During my last semester of undergrad I wanted—more than anything in this entire world—to take a class called The Black Voice, with UVA’s new hip-hop professor A.D. Carson. I signed up and went to the first class. Unfortunately for this artist, I had to drop the class because I was shooting two films and putting up a play. But I kept all of the books and am determined to get through the entire syllabus. Long Division was first up and I’ve gotta say… It’s wonderful. And I mean that literally—filled with wonder. Laymon is somehow able to lead us through a story that simultaneously feels deeply familiar and otherworldly. It’s one of those novels where I can’t say much without giving it away (yes, it’s one of those!). But what you should know is that it follows a teenager in Mississippi as he discovers the power of his own voice—the power of words. Maybe we can call this book science-fiction, but it feels too…real to be put in that category. Maybe afrofuturism? Or maybe just intensely imaginative. I think my favorite thing about this book is the descriptive language. Perhaps there are some TMI moments, but through the voice of our protagonist, City, Laymon lyrically articulates the mind of a really smart, but really suppressed, rural teenage boy. I found myself wanting to enter that world time and time again.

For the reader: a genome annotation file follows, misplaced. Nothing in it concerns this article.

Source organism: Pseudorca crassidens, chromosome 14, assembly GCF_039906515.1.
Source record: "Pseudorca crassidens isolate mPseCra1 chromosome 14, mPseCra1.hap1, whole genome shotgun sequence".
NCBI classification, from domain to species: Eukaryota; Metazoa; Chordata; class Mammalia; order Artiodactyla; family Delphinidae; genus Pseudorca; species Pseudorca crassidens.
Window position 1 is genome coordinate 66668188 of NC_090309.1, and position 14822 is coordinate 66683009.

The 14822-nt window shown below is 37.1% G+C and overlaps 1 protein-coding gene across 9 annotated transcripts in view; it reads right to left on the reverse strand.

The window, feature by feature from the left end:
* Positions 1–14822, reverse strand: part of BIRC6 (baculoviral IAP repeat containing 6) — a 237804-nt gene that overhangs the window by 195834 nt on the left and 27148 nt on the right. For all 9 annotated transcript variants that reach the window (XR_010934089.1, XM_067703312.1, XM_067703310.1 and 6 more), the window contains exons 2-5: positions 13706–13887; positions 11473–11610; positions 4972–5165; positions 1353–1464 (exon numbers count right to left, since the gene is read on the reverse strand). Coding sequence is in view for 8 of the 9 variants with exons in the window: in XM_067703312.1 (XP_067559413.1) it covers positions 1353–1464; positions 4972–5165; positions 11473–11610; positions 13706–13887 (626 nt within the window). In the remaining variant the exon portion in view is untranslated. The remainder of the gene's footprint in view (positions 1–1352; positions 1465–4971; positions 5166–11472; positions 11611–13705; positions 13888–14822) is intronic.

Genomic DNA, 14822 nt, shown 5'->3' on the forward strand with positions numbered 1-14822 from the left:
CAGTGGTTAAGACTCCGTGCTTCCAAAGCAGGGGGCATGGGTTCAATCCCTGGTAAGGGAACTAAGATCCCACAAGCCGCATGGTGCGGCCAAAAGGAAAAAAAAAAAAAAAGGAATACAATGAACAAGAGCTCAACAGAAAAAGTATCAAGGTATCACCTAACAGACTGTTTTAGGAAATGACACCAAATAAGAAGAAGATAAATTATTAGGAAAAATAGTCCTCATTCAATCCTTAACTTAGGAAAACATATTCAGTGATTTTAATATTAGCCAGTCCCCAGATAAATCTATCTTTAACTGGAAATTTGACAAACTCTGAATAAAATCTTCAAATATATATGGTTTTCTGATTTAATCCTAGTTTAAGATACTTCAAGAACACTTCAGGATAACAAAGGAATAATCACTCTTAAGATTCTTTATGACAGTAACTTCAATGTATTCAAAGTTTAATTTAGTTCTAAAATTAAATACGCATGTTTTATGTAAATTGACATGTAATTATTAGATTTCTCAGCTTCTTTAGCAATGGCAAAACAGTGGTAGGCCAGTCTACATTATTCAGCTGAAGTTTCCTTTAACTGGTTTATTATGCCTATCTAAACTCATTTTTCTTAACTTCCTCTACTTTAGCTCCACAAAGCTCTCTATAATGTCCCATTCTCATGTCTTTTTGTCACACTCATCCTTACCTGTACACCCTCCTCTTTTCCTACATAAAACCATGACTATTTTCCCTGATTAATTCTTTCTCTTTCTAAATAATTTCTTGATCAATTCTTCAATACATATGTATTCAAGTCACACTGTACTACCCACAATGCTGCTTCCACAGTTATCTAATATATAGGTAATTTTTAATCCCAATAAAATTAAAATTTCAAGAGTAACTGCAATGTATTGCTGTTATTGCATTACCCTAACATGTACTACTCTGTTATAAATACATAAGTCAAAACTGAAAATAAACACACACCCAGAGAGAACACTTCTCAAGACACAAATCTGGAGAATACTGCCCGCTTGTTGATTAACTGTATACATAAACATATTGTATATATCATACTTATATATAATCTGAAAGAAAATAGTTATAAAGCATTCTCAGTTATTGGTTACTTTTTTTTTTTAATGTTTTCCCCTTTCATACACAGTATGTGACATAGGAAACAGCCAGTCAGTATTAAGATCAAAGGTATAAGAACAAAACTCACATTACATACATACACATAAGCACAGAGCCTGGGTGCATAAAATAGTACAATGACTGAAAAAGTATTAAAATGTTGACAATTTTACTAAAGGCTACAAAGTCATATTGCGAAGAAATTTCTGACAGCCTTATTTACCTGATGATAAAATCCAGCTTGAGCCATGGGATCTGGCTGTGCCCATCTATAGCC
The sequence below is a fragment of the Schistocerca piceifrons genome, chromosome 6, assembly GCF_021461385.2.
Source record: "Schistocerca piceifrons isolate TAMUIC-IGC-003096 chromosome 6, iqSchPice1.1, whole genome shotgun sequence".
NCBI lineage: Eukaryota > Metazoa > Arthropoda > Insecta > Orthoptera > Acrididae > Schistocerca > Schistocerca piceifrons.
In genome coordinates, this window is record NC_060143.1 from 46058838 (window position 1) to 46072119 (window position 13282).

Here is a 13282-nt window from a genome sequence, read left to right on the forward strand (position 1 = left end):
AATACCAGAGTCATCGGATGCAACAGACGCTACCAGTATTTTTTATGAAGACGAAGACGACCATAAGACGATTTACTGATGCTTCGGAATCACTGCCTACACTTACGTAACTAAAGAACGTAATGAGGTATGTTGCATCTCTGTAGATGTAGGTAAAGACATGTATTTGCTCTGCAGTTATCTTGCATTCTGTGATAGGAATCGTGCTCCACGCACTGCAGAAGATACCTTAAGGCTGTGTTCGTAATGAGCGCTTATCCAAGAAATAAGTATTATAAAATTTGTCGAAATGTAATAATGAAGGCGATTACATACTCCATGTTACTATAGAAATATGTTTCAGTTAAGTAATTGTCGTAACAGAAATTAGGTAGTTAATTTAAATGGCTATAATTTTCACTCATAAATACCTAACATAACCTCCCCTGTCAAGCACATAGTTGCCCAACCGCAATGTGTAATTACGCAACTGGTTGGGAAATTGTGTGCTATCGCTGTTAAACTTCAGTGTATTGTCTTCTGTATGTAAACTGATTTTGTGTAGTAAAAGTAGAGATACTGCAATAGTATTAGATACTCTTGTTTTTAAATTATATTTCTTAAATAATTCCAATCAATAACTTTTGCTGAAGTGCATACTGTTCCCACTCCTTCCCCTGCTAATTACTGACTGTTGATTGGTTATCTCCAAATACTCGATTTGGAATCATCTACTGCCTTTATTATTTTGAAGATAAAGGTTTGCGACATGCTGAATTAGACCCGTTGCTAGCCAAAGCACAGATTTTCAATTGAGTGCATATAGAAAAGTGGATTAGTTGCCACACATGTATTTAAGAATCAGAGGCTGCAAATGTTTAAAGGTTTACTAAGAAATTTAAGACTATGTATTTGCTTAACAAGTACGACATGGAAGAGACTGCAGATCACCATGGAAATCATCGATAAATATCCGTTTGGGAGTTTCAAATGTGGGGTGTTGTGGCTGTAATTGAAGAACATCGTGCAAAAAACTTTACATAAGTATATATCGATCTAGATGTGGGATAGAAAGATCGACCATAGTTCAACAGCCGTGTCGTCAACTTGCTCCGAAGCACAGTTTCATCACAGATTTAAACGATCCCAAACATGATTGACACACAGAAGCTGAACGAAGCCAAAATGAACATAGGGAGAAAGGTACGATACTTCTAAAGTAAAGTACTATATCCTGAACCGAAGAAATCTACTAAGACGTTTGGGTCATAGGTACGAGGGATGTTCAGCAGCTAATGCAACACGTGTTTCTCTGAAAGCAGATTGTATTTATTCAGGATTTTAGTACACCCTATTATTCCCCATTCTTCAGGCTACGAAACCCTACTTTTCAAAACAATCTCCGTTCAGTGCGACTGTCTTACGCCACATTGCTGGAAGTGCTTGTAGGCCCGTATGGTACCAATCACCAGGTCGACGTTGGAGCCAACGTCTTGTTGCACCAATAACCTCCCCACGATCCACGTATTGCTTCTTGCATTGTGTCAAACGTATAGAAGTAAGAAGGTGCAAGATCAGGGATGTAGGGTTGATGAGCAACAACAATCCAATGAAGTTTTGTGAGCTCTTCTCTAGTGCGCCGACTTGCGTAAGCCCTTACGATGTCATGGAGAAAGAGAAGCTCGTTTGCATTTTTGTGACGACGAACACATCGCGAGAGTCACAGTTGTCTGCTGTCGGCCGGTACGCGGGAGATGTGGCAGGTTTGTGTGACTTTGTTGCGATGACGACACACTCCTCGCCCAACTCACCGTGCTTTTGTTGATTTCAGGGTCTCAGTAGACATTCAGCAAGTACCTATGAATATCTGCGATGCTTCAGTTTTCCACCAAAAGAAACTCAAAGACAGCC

Telepathologies // Cortney Lamar Charleston 

I picked up this book while I was in Chicago shooting my Emmett Till film; an eerie and beautifully appropriate scenario. Telepathologies is a collection of poetry that explores what it means to walk in fear and danger as a Black person in America. You know when you’ve been listening to a song and for the first time hear a lyric in a different way. You rewind and you say to yourself (or, in my case, very loudly) “BARZZZ.” That was pretty much my entire experience in reading these poems.